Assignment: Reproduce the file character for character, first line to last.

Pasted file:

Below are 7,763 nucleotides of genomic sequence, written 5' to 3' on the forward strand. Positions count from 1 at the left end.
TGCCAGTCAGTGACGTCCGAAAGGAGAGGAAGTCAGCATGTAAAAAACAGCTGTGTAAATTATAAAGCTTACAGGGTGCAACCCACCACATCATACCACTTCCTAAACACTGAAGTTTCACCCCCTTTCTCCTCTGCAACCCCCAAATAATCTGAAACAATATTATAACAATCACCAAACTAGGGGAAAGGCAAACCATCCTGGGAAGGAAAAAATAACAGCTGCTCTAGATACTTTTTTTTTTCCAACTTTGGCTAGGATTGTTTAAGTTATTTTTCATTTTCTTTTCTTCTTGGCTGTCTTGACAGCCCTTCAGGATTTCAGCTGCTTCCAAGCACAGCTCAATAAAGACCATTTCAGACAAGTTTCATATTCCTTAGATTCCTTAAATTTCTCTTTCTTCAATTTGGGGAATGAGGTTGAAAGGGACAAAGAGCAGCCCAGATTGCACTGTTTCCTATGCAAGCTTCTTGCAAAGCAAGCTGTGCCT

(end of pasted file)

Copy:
Below are 7,763 nucleotides of genomic sequence, written 5' to 3' on the forward strand. Positions count from 1 at the left end.
TGCCAGTCAGTGACGTCCGAAAGGAGAGGAAGTCAGCATGTAAAAAACAGCTGTGTAAATTATAAAGCTTACAGGGTGCAACCCACCACATCATACCACTTCCTAAACACTGAAGTTTCACCCCCTTTCTCCTCTGCAACCCCCAAATAATCTGAAACAATATTATAACAATCACCAAACTAGGGGAAAGGCAAACCATCCTGGGAAGGAAAAAATAACAGCTGCTCTAGATACTTTTTTTTTTCCAACTTTGGCTAGGATTGTTTAAGTTATTTTTCATTTTCTTTTCTTCTTGGCTGTCTTGACAGCCCTTCAGGATTTCAGCTGCTTCCAAGCACAGCTCAATAAAGACCATTTCAGACAAGTTTCATATTCCTTAGATTCCTTAAATTTCTCTTTCTTCAATTTGGGGAATGAGGTTGAAAGGGACAAAGAGCAGCCCAGATTGCACTGTTTCCTATGCAAGCTTCTTGCAAAGCAAGCTGTGCCT